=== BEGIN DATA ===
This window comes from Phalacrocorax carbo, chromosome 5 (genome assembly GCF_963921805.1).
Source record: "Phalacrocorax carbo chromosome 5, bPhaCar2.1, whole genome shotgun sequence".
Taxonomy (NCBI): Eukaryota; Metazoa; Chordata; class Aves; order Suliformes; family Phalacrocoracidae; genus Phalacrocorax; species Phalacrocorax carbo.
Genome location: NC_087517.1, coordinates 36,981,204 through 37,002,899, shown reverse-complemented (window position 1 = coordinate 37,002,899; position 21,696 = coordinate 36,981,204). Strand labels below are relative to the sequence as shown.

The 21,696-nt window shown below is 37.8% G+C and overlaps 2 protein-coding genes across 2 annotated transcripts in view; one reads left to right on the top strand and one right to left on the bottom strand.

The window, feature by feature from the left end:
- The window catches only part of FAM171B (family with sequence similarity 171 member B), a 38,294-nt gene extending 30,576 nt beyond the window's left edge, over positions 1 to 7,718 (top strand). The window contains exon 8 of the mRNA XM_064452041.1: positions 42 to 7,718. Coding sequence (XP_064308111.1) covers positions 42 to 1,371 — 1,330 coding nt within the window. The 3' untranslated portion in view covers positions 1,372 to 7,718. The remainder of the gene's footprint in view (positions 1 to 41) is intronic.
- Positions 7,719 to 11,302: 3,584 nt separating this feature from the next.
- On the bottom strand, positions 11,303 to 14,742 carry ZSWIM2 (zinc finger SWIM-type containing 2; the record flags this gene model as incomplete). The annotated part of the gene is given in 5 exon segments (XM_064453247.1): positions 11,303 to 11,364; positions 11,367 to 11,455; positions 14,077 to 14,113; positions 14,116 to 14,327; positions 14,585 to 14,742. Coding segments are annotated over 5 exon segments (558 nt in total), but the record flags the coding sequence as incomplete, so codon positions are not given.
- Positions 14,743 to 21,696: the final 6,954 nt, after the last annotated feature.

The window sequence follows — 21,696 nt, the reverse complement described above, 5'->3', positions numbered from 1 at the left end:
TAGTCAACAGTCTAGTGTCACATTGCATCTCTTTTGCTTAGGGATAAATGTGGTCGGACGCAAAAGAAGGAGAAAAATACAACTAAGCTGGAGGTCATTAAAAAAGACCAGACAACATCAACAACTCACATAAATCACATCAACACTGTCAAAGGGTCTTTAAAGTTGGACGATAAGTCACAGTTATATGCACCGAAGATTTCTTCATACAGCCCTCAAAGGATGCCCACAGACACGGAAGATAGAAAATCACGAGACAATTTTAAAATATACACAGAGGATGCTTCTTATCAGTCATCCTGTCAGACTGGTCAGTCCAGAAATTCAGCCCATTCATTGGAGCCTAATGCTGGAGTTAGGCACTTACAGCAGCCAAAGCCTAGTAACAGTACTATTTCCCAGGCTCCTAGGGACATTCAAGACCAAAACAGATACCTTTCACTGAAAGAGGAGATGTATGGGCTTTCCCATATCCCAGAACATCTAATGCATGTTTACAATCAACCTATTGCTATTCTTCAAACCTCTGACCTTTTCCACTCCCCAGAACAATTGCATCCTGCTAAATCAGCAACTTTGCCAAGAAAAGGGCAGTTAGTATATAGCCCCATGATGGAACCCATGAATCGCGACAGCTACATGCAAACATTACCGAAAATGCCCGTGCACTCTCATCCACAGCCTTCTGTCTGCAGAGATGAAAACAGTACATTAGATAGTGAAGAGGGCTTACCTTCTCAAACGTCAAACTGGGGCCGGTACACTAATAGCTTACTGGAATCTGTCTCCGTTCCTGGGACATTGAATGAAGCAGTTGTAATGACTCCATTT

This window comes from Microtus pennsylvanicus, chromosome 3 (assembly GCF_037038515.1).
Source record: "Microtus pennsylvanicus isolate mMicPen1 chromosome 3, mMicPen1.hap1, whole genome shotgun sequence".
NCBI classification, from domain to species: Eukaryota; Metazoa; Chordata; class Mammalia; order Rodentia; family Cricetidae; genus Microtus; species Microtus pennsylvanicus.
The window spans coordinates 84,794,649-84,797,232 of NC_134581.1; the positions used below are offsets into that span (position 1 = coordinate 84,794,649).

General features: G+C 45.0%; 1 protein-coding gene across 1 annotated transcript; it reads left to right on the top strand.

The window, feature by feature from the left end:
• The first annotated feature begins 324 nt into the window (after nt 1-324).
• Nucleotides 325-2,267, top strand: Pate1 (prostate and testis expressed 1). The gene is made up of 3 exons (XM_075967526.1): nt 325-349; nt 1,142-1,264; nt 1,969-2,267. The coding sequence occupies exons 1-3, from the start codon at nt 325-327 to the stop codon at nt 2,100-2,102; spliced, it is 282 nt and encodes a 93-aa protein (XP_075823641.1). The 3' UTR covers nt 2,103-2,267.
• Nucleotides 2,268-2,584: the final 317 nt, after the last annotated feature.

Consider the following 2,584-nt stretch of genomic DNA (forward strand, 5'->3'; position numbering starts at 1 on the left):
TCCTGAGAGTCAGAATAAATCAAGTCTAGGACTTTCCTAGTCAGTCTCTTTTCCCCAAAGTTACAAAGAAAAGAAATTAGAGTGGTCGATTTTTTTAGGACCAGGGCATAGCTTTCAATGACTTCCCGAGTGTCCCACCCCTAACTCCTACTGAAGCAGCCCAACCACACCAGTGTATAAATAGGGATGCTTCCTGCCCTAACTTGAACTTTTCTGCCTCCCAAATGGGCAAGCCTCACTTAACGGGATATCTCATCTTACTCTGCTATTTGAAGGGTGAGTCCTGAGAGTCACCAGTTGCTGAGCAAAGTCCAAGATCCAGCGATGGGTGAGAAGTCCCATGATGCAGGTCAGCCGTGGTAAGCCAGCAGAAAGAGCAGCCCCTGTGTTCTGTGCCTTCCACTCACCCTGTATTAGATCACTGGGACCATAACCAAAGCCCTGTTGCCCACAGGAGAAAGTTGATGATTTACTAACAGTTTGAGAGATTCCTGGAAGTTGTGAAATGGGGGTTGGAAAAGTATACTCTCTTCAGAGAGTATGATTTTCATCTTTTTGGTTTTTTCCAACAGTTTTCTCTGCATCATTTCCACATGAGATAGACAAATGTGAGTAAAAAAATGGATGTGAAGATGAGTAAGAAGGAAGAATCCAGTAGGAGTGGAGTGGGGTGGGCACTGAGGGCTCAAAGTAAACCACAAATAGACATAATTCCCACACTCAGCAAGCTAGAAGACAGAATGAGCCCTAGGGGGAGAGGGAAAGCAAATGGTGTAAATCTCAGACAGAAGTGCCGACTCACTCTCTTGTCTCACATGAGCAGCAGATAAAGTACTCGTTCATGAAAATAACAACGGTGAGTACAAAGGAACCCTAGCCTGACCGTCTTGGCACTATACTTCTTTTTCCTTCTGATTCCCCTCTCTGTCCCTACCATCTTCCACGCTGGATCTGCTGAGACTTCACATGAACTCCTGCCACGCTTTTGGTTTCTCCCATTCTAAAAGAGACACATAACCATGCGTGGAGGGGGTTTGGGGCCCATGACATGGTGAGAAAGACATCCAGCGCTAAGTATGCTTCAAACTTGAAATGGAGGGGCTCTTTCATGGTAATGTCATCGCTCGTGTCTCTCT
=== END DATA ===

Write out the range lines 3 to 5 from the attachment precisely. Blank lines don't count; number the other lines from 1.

Taxonomy (NCBI): Eukaryota; Metazoa; Chordata; class Aves; order Suliformes; family Phalacrocoracidae; genus Phalacrocorax; species Phalacrocorax carbo.
Genome location: NC_087517.1, coordinates 36,981,204 through 37,002,899, shown reverse-complemented (window position 1 = coordinate 37,002,899; position 21,696 = coordinate 36,981,204). Strand labels below are relative to the sequence as shown.

The 21,696-nt window shown below is 37.8% G+C and overlaps 2 protein-coding genes across 2 annotated transcripts in view; one reads left to right on the top strand and one right to left on the bottom strand.